Daily News Brief
Daily News Brief
Daily News Brief for Wednesday, March 22nd, 2023

This is Garrison Hardie with your CrossPolitic Daily News Brief for Wednesday, March 22nd, 2023.


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Now to the news… First in world news…




Vladimir Putin, Xi Jinping sign economic deal in latest demonstration of ‘friendship without limits’


Chinese President Xi Jinping and Russian President Vladimir Putin signed an agreement to expand their economic ties during a bilateral meeting in Moscow on Tuesday.


Xi is in Moscow for a multiday series of meetings with his Russian counterpart, aimed at demonstrating the two countries’ new “friendship without limits.” Xi and Putin emphasized the importance of jointly safeguarding their countries’ energy security.


Putin touted plans for a gas pipeline from Siberia to China ahead of the meeting, saying the agreement was all-but finalized.


“We were just discussing a good project, the new Power of Siberia 2 pipeline via Mongolia. Practically all the parameters of that agreement have been finalized,” Putin told Xi at the beginning of the meeting, according to the Financial Times.


Beijing has grown increasingly friendly with Moscow over the past year as Putin’s invasion of Ukraine left the country largely ostracized on the world stage.


Xi’s visit comes just days after the International Criminal Court issued a warrant for Putin’s arrest for war crimes committed in Ukraine. Nevertheless, the pair called each other “dear friend” when they first shook hands on Monday.


Putin alleged during Monday’s meeting that the Western world is conspiring to stifle Russia and China by “persistently working to split the common Eurasian space into a network of ‘exclusive clubs’ and military blocs that would serve to contain our countries’ development.”


The exact details of Russia and China’s Tuesday economic agreement have yet to be released.


Over to Paris…




Protesters set rubbish on fire as French govt barely survives no-confidence vote


Protesters set piles of rubbish on fire in central Paris on Monday after President Emmanuel Macron’s government narrowly survived a no-confidence motion in parliament on Monday over a deeply unpopular pension reform.


The failure of the no-confidence vote will be a relief to Macron. Had it succeeded, it would have sunk his government and killed the legislation, which is set to raise the retirement age by two years to 64.


But the relief proved short-lived.


In some of Paris’ most prestigious avenues, firefighters scrambled to put out burning rubbish piles left uncollected for days due to strikes as protesters played cat-and-mouse with police.


Earlier on Thursday, a Reuters reporter saw police fire tear gas and briefly charge at protesters after the no-confidence vote barely fell short of enough votes to pass.


Unions and opposition parties said they would step up protests to try and force a u-turn.


The vote on the tripartisan, no-confidence motion was closer than expected. Some 278 MPs backed it, just nine short of the 287 needed for it to succeed.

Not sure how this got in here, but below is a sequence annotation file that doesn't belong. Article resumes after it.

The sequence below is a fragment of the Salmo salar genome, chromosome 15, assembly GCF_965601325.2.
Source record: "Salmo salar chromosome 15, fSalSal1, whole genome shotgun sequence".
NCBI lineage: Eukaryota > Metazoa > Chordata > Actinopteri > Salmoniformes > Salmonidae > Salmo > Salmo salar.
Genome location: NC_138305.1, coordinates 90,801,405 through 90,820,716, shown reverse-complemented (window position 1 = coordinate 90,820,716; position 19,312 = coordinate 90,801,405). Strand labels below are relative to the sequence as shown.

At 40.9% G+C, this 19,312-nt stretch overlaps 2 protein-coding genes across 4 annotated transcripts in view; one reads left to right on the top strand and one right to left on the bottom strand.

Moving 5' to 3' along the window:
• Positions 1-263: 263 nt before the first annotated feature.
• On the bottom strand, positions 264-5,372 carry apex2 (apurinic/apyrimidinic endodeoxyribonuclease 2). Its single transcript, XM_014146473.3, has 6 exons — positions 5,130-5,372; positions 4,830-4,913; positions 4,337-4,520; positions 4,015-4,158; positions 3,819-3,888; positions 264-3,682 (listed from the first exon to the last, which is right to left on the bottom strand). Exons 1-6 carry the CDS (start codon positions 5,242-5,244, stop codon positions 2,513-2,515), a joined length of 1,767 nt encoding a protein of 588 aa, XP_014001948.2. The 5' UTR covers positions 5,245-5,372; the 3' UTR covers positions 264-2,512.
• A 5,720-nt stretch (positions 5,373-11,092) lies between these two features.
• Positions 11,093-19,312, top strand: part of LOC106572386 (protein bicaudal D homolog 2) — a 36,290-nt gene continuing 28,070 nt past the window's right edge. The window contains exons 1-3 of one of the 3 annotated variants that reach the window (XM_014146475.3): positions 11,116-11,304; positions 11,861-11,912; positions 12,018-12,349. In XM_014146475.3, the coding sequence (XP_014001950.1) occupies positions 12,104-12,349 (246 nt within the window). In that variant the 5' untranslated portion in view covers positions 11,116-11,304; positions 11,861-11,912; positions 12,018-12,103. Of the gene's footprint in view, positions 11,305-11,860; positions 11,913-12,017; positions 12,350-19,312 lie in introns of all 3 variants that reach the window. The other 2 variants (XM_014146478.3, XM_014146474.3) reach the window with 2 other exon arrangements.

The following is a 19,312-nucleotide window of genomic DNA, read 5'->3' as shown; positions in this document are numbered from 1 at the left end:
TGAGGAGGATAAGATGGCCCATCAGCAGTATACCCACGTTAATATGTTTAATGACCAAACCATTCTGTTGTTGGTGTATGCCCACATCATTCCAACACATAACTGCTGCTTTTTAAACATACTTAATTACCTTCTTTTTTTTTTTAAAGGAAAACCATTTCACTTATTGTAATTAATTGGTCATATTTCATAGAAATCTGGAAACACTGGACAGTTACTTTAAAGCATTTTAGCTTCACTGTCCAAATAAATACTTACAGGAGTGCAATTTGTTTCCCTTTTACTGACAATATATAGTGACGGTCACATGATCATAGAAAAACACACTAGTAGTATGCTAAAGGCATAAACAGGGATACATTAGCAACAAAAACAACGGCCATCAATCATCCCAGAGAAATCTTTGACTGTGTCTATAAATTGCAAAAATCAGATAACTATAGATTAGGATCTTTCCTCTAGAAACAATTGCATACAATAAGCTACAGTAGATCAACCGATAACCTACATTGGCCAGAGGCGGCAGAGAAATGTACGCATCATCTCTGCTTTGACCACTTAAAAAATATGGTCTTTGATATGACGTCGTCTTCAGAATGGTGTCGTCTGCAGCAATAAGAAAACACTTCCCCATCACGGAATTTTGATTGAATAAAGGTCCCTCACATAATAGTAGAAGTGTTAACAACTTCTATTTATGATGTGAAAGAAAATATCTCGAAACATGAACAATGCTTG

As soon as the failure of the no-confidence vote was announced, lawmakers from the hard left  (LFI, France Unbowed) shouted “Resign!” at Prime Minister Elisabeth Borne and brandished placards that read: “We’ll meet in the streets.”


In the southwestern city of Bordeaux, about 200-300 people, mostly youngsters, gathered against the reform and chanted: “Macron, resign!” A couple of trash bins were lit on fire as the crowd chanted: “This will blow up.”


Over the past three nights, clashes over the pension reform, in Paris and throughout the country, have been reminiscent of the Yellow Vest protests that erupted in late 2018 over high fuel prices.


A ninth nationwide day of strikes and protests is scheduled on Thursday.


“Nothing undermines the mobilization of workers,” the hardline CGT union said after the vote, calling on workers to step up industrial action and “participate massively in rolling strikes and demonstrations.”


Opposition parties will also challenge the bill in the Constitutional Council, which could decide to strike down some or all of it – if it considers it breaches the constitution.


A second motion of no confidence, tabled by the far-right National Rally (RN), also failed, after it gathered only 94 votes. Other opposition parties said they would not vote for it.

Far-right leader Marine Le Pen said Borne should go. She said Macron should call a referendum on the reform but was unlikely to do so. “He’s deaf to what the French people want,” she told reporters.




‘This Is Insane’: Mexican Military Just Seized Assets of an American Company


Over the weekend, the Mexican military seized a number of assets belonging to American company Vulcan Materials. 


“The seizure of a US company’s marine terminal in Mexico has drawn criticism from a US senator and risks sparking more tension between the two nations amid spats over energy and security,” Bloomberg reports. “US construction firm Vulcan Materials alleges that armed forces, including from the Mexican government, launched a takeover of its facility in the country’s southeast on Tuesday. The company says a federal judge in Mexico has ordered a stay on any government effort to confiscate the property.”